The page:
• Sports Direct owner admitted staff had been paid “below minimum wage” due to searches and bottlenecking.
  • Ashley said he would be open to independent review of working conditions at the Shirebrook warehouse being conducted.
  • The retail tycoon revealed he had “100% wanted to buy BHS”.


Sports Direct owner Mike Ashley said the retailer must “pull its socks up” after admitting that warehouse staff were paid below minimum wage.

Sports Direct will give customers who use its click and collect service a £5 voucher

The retail mogul gave an impassioned testimony at today’s parliamentary hearing investigating working conditions at the sporting goods retailer’s Shirebrook warehouse.

Ashley conceded that there was “a specific bit of time when we were paying workers below minimum wage” due to bottlenecking when staff were searched entering and exiting the site.

He said that the retailer had “been a victim of its own success” and compared managing the business to “being on a tiny inflatable one day and the next day you’re on an oil tanker”.

However, Ashley insisted that no one else was to blame for Sports Direct’s failings, as allegations ranged from sexual harassment to disproportional docked pay for late arrivals.

Ashley admitted staff were previously deducted 15 minutes pay for being just one minute late – a policy that Ashley said was “unacceptable” and has now been changed.

“I am responsible for Sports Direct’s biggest success and biggest failings; the buck always stops with me,” Ashley told members of the Business, Innovation and Skills Select Committee today.

The retail tycoon was grilled by 12 MPs and his responses veered between agitated and contrite.

While he admitted that he “was probably not the best person” to conduct a review into working practices at the retailer’s Shirebrook warehouse due to his inability to be objective, he labelled questions about why the majority of his workforce were not on permanent contracts “unfair”.

“It would have been impossible to grow at the pace that we have as a business without contracted workers,” he insisted.

Ashley said he was open to an independent review of working conditions at Shirebrook but would not agree to have trade union Unite conduct the inquiry, saying it would turn the investigation into “a media battleground” and serve its own agenda.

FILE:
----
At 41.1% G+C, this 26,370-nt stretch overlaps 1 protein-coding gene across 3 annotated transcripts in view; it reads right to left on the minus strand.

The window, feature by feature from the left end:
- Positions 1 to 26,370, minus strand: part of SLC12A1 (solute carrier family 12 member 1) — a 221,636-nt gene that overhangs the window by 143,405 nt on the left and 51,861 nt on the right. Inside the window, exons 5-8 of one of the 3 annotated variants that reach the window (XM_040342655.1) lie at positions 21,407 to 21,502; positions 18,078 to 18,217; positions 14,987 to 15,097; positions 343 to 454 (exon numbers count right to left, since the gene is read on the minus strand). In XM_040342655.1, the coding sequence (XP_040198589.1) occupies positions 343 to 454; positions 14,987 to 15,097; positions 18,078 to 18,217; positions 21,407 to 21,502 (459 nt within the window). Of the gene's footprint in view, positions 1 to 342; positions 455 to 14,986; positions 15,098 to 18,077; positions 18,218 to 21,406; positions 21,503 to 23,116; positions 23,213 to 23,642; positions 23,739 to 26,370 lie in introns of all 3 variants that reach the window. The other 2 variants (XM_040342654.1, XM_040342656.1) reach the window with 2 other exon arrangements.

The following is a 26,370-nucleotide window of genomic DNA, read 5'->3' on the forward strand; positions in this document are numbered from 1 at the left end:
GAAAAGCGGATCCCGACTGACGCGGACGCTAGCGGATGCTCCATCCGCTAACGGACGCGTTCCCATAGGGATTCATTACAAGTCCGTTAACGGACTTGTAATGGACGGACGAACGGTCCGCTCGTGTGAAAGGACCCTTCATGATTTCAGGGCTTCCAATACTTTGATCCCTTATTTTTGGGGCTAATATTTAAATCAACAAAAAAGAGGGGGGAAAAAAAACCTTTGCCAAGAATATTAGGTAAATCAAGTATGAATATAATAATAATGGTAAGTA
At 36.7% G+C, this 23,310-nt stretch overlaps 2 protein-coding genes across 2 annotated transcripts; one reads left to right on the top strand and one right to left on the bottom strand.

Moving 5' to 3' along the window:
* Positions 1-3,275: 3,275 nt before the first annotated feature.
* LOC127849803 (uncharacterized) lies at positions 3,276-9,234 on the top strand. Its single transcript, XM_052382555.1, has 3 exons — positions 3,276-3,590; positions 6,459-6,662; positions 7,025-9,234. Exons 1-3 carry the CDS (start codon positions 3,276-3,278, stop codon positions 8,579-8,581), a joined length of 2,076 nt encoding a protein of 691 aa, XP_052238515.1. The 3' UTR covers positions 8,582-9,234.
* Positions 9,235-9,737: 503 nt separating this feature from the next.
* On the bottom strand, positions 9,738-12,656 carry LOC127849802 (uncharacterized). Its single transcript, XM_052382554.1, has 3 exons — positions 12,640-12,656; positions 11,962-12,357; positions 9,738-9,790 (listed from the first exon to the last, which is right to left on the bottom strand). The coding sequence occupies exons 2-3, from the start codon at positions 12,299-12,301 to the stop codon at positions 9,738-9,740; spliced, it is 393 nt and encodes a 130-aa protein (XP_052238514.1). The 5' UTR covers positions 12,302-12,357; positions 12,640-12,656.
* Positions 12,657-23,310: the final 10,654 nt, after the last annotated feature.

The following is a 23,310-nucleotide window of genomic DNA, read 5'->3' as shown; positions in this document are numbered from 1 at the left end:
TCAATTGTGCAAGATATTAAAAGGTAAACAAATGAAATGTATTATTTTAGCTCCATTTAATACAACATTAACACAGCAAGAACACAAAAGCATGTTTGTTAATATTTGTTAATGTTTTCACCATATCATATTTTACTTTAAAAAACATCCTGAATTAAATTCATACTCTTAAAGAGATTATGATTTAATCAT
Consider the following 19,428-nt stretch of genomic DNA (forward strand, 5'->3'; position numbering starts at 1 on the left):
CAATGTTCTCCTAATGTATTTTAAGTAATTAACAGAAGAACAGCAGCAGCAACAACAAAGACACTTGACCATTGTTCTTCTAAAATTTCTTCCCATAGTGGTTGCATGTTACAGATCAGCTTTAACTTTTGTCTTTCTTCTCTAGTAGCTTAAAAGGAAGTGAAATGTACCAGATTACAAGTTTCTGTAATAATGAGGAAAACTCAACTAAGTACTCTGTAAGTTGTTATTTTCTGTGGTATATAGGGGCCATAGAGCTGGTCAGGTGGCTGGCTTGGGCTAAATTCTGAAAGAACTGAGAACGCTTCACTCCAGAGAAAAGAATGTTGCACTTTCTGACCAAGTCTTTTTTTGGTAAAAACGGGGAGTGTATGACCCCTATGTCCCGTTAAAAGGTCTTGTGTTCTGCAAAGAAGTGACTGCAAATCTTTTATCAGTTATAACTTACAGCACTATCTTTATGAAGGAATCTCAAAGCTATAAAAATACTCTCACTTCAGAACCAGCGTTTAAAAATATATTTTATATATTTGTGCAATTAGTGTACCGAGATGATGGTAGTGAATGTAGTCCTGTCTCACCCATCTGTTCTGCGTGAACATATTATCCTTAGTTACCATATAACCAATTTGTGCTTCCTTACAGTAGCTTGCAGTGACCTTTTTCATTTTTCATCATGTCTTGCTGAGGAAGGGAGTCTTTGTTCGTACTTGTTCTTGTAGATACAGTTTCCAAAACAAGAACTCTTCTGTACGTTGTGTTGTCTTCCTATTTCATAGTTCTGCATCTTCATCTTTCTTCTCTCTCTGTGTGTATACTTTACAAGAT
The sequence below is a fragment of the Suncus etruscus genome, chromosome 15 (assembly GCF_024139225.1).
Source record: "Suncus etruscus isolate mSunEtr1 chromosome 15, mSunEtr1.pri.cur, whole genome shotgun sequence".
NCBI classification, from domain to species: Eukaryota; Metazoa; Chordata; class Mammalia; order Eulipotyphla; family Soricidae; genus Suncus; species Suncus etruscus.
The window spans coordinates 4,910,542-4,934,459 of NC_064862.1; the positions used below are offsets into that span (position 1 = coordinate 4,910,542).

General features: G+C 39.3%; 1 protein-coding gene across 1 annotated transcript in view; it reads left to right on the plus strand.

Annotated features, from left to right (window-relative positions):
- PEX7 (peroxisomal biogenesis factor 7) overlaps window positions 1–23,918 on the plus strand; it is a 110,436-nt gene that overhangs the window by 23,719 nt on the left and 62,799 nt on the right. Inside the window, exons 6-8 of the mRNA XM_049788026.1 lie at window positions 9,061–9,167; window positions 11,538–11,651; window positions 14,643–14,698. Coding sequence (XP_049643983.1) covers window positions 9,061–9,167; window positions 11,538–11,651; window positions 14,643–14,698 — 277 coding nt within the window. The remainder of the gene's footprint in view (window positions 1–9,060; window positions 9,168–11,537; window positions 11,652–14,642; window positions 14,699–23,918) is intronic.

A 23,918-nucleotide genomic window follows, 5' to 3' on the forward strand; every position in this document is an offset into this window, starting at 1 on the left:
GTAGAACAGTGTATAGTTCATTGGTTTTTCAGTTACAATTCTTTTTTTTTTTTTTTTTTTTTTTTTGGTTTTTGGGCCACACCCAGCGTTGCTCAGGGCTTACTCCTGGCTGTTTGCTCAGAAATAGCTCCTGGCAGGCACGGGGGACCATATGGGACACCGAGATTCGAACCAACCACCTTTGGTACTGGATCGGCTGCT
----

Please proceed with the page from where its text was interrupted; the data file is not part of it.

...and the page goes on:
“I believe I can do a better job for the people of Sports Direct than Unite. I would hope this view is shared by my employees,” he said.

But he admitted: “I am not the right person to conduct this review because I am not an expert in every area of employment.

“There could be other people who could be better qualified, but I felt in the short term I would be the person who was able to make the most difference.”

Ashley said he wanted to create a working environment that he would be happy for his children to work in, and said the retailer needed “to pull its socks up” to achieve this.

Despite the breadth of allegations thrown at Ashley, he revealed to MPs that he had wanted to buy BHS when asked by Wright.

“That’s why I can’t be city-trained, you ask me something and I’ll want to respond,” said Ashley.

“I 100% wanted to buy BHS,” he declared, adding that he had seen the department store retailer as “the most logical partner” for Sports Direct and one that could have delivered “extreme value” to customers.

Ashley appeared before MPs today after a prolonged negotiation with the Business, Innovation and Skills Committee chairman Ian Wright.

The billionaire was formally ordered before MPs in March and initially dismissed the inquiry as “showboating” before offering a conditional acceptance to the invitation.

However, negotiations over his attendance broke down despite lengthy correspondence with Wright after he declined Ashley’s invite to visit the warehouse in question the day before the scheduled hearing.

As recently as last Friday, Ashley said he would not attend  the inquiry on account of his lawyer being unavailable before reversing his decision yesterday.

Sports Direct working practices have come under scrutiny following a Guardian investigation that found workers in the retailer’s warehouse were allegedly effectively working below the minimum wage and were being subjected to extreme levels of searches and surveillance.